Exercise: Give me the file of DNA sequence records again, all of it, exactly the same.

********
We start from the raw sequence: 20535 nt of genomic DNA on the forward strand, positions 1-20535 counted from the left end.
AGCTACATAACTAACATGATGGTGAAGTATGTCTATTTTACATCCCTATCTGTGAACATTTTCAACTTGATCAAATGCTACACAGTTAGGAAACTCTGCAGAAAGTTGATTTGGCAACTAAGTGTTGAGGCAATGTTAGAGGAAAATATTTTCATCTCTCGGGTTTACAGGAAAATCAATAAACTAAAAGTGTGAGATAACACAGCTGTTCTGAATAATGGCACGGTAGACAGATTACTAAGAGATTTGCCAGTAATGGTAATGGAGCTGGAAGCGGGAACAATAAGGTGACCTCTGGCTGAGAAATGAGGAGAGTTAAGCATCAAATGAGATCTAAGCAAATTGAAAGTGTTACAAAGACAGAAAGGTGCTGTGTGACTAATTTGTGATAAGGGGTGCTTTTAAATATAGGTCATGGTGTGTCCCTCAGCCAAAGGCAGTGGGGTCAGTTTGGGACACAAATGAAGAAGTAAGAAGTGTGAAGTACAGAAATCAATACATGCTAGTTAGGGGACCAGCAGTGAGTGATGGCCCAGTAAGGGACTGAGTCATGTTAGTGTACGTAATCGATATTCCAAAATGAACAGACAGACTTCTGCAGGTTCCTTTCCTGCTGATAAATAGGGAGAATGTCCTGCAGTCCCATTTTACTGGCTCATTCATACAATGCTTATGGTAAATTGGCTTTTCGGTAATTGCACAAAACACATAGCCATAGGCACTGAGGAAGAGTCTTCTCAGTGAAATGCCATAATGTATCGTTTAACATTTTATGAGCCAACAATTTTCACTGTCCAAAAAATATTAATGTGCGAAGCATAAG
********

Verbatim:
We start from the raw sequence: 20535 nt of genomic DNA on the forward strand, positions 1-20535 counted from the left end.
AGCTACATAACTAACATGATGGTGAAGTATGTCTATTTTACATCCCTATCTGTGAACATTTTCAACTTGATCAAATGCTACACAGTTAGGAAACTCTGCAGAAAGTTGATTTGGCAACTAAGTGTTGAGGCAATGTTAGAGGAAAATATTTTCATCTCTCGGGTTTACAGGAAAATCAATAAACTAAAAGTGTGAGATAACACAGCTGTTCTGAATAATGGCACGGTAGACAGATTACTAAGAGATTTGCCAGTAATGGTAATGGAGCTGGAAGCGGGAACAATAAGGTGACCTCTGGCTGAGAAATGAGGAGAGTTAAGCATCAAATGAGATCTAAGCAAATTGAAAGTGTTACAAAGACAGAAAGGTGCTGTGTGACTAATTTGTGATAAGGGGTGCTTTTAAATATAGGTCATGGTGTGTCCCTCAGCCAAAGGCAGTGGGGTCAGTTTGGGACACAAATGAAGAAGTAAGAAGTGTGAAGTACAGAAATCAATACATGCTAGTTAGGGGACCAGCAGTGAGTGATGGCCCAGTAAGGGACTGAGTCATGTTAGTGTACGTAATCGATATTCCAAAATGAACAGACAGACTTCTGCAGGTTCCTTTCCTGCTGATAAATAGGGAGAATGTCCTGCAGTCCCATTTTACTGGCTCATTCATACAATGCTTATGGTAAATTGGCTTTTCGGTAATTGCACAAAACACATAGCCATAGGCACTGAGGAAGAGTCTTCTCAGTGAAATGCCATAATGTATCGTTTAACATTTTATGAGCCAACAATTTTCACTGTCCAAAAAATATTAATGTGCGAAGCATAAG